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Tanguay, Iginla score to help Flames end 3-game skid with 5-2 win over Wild

The Hockey News

The Hockey News

ST. PAUL, Minn. - The Calgary Flames haven't conceded anything. The calendar, after all, is still on November.

Alex Tanguay and Jarome Iginla had third-period goals to pad Calgary's lead and help stop a three-game losing streak for the Flames with a 5-2 win on Sunday night over the Minnesota Wild.

The Flames wrapped up this four-game road trip the right way, controlling the pace and flow from start to finish against the Northwest Division-leading Wild. The Flames had fallen to 13th place in the Western Conference with seven losses in 10 games.

"People think it's over after 22 games, and we don't believe it is," Iginla said. "So this is definitely a big boost, to be able to break out goals against this team."

It was a badly-needed performance—against a division rival no less.

"If anything it reaffirms that we can do it. That's one of the best teams in the NHL, and for the most part I think we took the game to them all night," Stempniak said. "I think it's sort of a stepping stone."

Matt Giordano, Lee Stempniak and T.J. Brodie scored during a furious first period, and Mikka Kiprusoff steadied himself after the early barrage to make 19 saves for the Flames. He improved to 26-15-5 in his career against the Wild.

"Nobody's happy with where we're at in the standings, but nobody's giving up," Iginla said.

Cal Clutterbuck and Nick Johnson had goals in that first half of the first period for the Wild, but goalie Niklas Backstrom was pulled for Josh Harding after the Flames took a 3-2 lead.

"The good news is I don't think we can play worse than that. That's something to fall back on," Minnesota coach Mike Yeo said.

After a scoreless second period, Harding skated out to grab the puck and clear it behind the net, but Stempniak pressured him—like a quarterback hurry in football—into a sloppy pass. Tanguay was waiting on the other side to shoot it in.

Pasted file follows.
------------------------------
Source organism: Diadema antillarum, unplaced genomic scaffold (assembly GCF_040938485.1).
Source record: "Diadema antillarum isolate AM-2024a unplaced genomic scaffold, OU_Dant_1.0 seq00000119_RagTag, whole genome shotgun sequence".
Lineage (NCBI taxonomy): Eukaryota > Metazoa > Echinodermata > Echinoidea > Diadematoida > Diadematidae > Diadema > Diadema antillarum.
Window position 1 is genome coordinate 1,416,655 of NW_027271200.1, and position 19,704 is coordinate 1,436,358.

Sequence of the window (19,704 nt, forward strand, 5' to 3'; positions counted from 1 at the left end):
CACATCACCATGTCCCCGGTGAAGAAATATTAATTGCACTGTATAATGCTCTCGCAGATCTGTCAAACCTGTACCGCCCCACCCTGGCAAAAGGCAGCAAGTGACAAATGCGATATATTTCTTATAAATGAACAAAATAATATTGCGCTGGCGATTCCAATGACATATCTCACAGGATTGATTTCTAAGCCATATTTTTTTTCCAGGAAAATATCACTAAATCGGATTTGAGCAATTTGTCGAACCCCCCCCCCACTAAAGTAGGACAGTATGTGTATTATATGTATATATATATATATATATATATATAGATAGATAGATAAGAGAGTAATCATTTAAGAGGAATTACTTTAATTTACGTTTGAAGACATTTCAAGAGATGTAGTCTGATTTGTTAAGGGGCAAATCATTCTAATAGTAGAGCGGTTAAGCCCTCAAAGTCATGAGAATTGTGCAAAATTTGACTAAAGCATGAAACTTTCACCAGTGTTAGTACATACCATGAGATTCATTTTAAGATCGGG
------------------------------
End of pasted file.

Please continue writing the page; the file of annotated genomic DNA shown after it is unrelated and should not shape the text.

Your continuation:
Then Iginla, who was recently separated from Tanguay in an attempt by coach Brent Sutter to mix up his lines and re-ignite the attack, muscled inside of Justin Falk to tip in a pass from Curtis Glencross.

"We've worked hard at getting our game in order," Sutter said.

Iginla, the all-time leading scorer against the Wild with 32 goals in 63 games, jawed at the home team on his way off the ice and got doused with some water. Minnesota got a bench minor for unsportsmanlike conduct. Iginla said he was yelled at his entire shift but that he had "no hard feelings."

Backstrom was in the net for the first time in four games—he was tending to a personal matter this week—and faced only eight shots before his removal. His streak of 162-plus minutes without allowing a goal against the Flames ended, and he was yanked from a home game for the first time in nearly two years.

Former Wild enforcer, the late Derek Boogaard, was honoured with a highlight video of his best hits. His ex-teammates gave flowers, hugs and handshakes to his family on the ice before the game. But the emotion of the moment was difficult to turn off.

"You have to find a way to play, one way or another," Backstrom said. "But I have to say it was tough. Really tough."

After losing at home to the Edmonton Oilers 5-2 on Friday, this was not the response Yeo was looking for from a team that boasted the NHL's best record earlier this week before dropping the last two games. The Wild had won 10 of their previous 12 going into Thanksgiving Day.

At the tail end of a power play that started 28 seconds into the game, Mikko Koivu notched his team-leading 14th assist with a touch pass to Clutterbuck, who was alone on the wing and made a slick left-right move on Kiprusoff for a backhanded tuck.

But Giordano struck back for Calgary, stealing the puck by the boards from Pierre-Marc Bouchard and sneaking a bad-angle shot past Backstrom. Stempniak followed with a highlight-reel fake to skate past Marco Scandella and send a shot straight between Backstrom's pads.

After Johnson tied the score, Backstrom let in another five-hole goal 39 seconds later when Brodie's backhander for his first NHL score—he said he was trying to send a backdoor pass to TimJackman—slipped through for a 3-2 lead.

"This can't happen again. It's about our effort and the way we should play the game and support each other out here," Koivu said, "and it's something we need to learn from."

Notes: Backstrom was 5-0-1 with an 0.88 goals against average in his last seven starts against the Flames. ... The Flames are 8-0 when leading after two periods. ... The Wild didn't register a shot on net in the third period until the final 3 1/2 minutes.


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